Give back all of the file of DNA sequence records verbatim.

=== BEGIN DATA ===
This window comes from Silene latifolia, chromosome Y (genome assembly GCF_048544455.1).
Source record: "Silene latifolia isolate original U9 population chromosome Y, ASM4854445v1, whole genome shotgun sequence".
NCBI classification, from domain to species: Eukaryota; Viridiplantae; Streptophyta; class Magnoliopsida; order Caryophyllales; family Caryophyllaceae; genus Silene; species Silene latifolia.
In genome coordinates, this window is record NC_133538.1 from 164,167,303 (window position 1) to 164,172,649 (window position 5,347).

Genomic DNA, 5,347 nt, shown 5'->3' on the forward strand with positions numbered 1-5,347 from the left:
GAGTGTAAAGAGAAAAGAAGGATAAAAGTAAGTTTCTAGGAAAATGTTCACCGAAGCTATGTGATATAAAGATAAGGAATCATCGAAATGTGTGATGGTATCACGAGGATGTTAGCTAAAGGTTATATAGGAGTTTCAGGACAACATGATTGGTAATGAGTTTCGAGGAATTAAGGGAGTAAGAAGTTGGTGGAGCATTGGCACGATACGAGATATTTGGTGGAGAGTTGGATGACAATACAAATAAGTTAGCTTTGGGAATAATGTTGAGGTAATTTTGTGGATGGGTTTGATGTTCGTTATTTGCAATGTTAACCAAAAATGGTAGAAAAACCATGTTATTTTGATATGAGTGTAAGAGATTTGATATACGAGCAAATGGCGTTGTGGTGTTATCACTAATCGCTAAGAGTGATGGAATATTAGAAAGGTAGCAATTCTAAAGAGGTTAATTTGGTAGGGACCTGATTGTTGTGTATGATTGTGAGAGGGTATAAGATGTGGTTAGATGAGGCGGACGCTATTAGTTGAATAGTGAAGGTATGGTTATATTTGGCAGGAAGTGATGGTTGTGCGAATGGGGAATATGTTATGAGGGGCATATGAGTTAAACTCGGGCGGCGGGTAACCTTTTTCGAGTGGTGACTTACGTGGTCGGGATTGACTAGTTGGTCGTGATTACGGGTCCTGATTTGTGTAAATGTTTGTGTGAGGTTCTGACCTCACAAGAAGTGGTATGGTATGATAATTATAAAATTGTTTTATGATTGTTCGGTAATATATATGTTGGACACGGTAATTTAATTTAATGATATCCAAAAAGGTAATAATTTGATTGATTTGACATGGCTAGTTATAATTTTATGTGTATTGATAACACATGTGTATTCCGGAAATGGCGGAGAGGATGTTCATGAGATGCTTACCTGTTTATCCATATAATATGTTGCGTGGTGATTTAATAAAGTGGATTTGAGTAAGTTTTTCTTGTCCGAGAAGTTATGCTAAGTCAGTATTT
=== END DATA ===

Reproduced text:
This window comes from Silene latifolia, chromosome Y (genome assembly GCF_048544455.1).
Source record: "Silene latifolia isolate original U9 population chromosome Y, ASM4854445v1, whole genome shotgun sequence".
NCBI classification, from domain to species: Eukaryota; Viridiplantae; Streptophyta; class Magnoliopsida; order Caryophyllales; family Caryophyllaceae; genus Silene; species Silene latifolia.
In genome coordinates, this window is record NC_133538.1 from 164,167,303 (window position 1) to 164,172,649 (window position 5,347).

Genomic DNA, 5,347 nt, shown 5'->3' on the forward strand with positions numbered 1-5,347 from the left:
GAGTGTAAAGAGAAAAGAAGGATAAAAGTAAGTTTCTAGGAAAATGTTCACCGAAGCTATGTGATATAAAGATAAGGAATCATCGAAATGTGTGATGGTATCACGAGGATGTTAGCTAAAGGTTATATAGGAGTTTCAGGACAACATGATTGGTAATGAGTTTCGAGGAATTAAGGGAGTAAGAAGTTGGTGGAGCATTGGCACGATACGAGATATTTGGTGGAGAGTTGGATGACAATACAAATAAGTTAGCTTTGGGAATAATGTTGAGGTAATTTTGTGGATGGGTTTGATGTTCGTTATTTGCAATGTTAACCAAAAATGGTAGAAAAACCATGTTATTTTGATATGAGTGTAAGAGATTTGATATACGAGCAAATGGCGTTGTGGTGTTATCACTAATCGCTAAGAGTGATGGAATATTAGAAAGGTAGCAATTCTAAAGAGGTTAATTTGGTAGGGACCTGATTGTTGTGTATGATTGTGAGAGGGTATAAGATGTGGTTAGATGAGGCGGACGCTATTAGTTGAATAGTGAAGGTATGGTTATATTTGGCAGGAAGTGATGGTTGTGCGAATGGGGAATATGTTATGAGGGGCATATGAGTTAAACTCGGGCGGCGGGTAACCTTTTTCGAGTGGTGACTTACGTGGTCGGGATTGACTAGTTGGTCGTGATTACGGGTCCTGATTTGTGTAAATGTTTGTGTGAGGTTCTGACCTCACAAGAAGTGGTATGGTATGATAATTATAAAATTGTTTTATGATTGTTCGGTAATATATATGTTGGACACGGTAATTTAATTTAATGATATCCAAAAAGGTAATAATTTGATTGATTTGACATGGCTAGTTATAATTTTATGTGTATTGATAACACATGTGTATTCCGGAAATGGCGGAGAGGATGTTCATGAGATGCTTACCTGTTTATCCATATAATATGTTGCGTGGTGATTTAATAAAGTGGATTTGAGTAAGTTTTTCTTGTCCGAGAAGTTATGCTAAGTCAGTATTT